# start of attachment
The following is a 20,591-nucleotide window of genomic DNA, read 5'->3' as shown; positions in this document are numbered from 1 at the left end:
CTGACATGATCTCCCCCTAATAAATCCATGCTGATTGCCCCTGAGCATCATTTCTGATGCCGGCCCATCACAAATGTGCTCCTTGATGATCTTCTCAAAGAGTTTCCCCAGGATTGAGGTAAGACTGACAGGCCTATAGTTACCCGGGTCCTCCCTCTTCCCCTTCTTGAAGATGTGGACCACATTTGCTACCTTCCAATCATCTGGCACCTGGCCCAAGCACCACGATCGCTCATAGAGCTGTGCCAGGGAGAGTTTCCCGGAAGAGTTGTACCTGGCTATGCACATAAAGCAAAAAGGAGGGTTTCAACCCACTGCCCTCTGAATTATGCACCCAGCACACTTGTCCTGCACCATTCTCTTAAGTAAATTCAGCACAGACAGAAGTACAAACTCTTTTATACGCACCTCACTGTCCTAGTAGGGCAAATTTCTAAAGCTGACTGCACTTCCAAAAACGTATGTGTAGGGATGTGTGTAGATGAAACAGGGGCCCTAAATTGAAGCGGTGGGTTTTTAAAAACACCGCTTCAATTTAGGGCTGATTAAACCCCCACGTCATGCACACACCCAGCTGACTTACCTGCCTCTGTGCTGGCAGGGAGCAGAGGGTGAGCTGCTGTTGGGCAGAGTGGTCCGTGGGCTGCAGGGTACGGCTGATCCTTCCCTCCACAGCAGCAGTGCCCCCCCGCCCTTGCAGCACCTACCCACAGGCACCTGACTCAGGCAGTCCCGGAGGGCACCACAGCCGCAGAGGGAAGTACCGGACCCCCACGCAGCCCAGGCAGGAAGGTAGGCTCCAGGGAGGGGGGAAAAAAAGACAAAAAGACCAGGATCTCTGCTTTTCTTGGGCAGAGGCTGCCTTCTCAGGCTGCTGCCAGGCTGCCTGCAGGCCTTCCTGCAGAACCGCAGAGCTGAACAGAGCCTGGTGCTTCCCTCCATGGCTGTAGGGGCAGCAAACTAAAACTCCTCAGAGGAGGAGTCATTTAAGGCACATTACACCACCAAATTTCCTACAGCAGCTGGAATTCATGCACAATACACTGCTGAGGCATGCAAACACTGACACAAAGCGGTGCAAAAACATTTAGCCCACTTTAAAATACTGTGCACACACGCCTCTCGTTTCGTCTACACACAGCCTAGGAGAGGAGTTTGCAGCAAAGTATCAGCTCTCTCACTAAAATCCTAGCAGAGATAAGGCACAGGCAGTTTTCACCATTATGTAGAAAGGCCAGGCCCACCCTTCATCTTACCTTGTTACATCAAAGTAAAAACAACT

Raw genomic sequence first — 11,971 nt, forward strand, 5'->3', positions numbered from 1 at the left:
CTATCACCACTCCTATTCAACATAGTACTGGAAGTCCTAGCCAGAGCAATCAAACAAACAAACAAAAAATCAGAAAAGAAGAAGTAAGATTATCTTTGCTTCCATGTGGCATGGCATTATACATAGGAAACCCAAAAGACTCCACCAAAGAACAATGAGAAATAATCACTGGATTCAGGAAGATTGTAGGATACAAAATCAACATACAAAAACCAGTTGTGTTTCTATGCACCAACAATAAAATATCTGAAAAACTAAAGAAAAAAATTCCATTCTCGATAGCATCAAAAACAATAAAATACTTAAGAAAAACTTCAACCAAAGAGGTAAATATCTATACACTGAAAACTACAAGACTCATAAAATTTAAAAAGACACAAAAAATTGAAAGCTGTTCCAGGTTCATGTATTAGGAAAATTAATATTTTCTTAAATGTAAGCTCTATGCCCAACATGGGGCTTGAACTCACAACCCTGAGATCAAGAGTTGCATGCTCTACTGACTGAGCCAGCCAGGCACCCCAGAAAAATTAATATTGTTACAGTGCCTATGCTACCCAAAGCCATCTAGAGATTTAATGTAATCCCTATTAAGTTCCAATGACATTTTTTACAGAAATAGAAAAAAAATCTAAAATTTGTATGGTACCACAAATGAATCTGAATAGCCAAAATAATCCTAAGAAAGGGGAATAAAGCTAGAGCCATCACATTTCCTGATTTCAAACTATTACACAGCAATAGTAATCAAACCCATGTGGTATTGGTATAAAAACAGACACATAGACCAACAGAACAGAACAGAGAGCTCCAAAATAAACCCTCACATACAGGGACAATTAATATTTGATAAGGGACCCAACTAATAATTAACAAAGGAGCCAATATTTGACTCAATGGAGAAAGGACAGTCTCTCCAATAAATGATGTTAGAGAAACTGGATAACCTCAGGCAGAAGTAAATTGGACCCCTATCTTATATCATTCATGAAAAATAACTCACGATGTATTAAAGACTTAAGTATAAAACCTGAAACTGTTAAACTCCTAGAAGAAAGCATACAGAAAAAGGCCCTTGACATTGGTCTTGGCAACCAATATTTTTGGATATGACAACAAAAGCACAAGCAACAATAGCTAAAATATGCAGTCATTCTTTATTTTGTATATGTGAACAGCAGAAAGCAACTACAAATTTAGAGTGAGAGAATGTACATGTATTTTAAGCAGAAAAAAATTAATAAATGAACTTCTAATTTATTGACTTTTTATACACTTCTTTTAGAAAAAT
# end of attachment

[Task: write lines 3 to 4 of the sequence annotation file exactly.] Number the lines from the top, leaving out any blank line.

Raw genomic sequence first — 11,971 nt, forward strand, 5'->3', positions numbered from 1 at the left:
CTATCACCACTCCTATTCAACATAGTACTGGAAGTCCTAGCCAGAGCAATCAAACAAACAAACAAAAAATCAGAAAAGAAGAAGTAAGATTATCTTTGCTTCCATGTGGCATGGCATTATACATAGGAAACCCAAAAGACTCCACCAAAGAACAATGAGAAATAATCACTGGATTCAGGAAGATTGTAGGATACAAAATCAACATACAAAAACCAGTTGTGTTTCTATGCACCAACAATAAAATATCTGAAAAACTAAAGAAAAAAATTCCATTCTCGATAGCATCAAAAACAATAAAATACTTAAGAAAAACTTCAACCAAAGAGGTAAATATCTATACACTGAAAACTACAAGACTCATAAAATTTAAAAAGACACAAAAAATTGAAAGCTGTTCCAGGTTCATGTATTAGGAAAATTAATATTTTCTTAAATGTAAGCTCTATGCCCAACATGGGGCTTGAACTCACAACCCTGAGATCAAGAGTTGCATGCTCTACTGACTGAGCCAGCCAGGCACCCCAGAAAAATTAATATTGTTACAGTGCCTATGCTACCCAAAGCCATCTAGAGATTTAATGTAATCCCTATTAAGTTCCAATGACATTTTTTACAGAAATAGAAAAAAAATCTAAAATTTGTATGGTACCACAAATGAATCTGAATAGCCAAAATAATCCTAAGAAAGGGGAATAAAGCTAGAGCCATCACATTTCCTGATTTCAAACTATTACACAGCAATAGTAATCAAACCCATGTGGTATTGGTATAAAAACAGACACATAGACCAACAGAACAGAACAGAGAGCTCCAAAATAAACCCTCACATACAGGGACAATTAATATTTGATAAGGGACCCAACTAATAATTAACAAAGGAGCCAATATTTGACTCAATGGAGAAAGGACAGTCTCTCCAATAAATGATGTTAGAGAAACTGGATAACCTCAGGCAGAAGTAAATTGGACCCCTATCTTATATCATTCATGAAAAATAACTCACGATGTATTAAAGACTTAAGTATAAAACCTGAAACTGTTAAACTCCTAGAAGAAAGCATACAGAAAAAGGCCCTTGACATTGGTCTTGGCAACCAATATTTTTGGATATGACAACAAAAGCACAAGCAACAATAGCTAAAATATGCAGTCATTCTTTATTTTGTATATGTGAACAGCAGAAAGCAACTACAAATTTAGAGTGAGAGAATGTACATGTATTTTAAGCAGAAAAAAATTAATAAATGAACTTCTAATTTATTGACTTTTTATACACTTCTTTTAGAAAAAT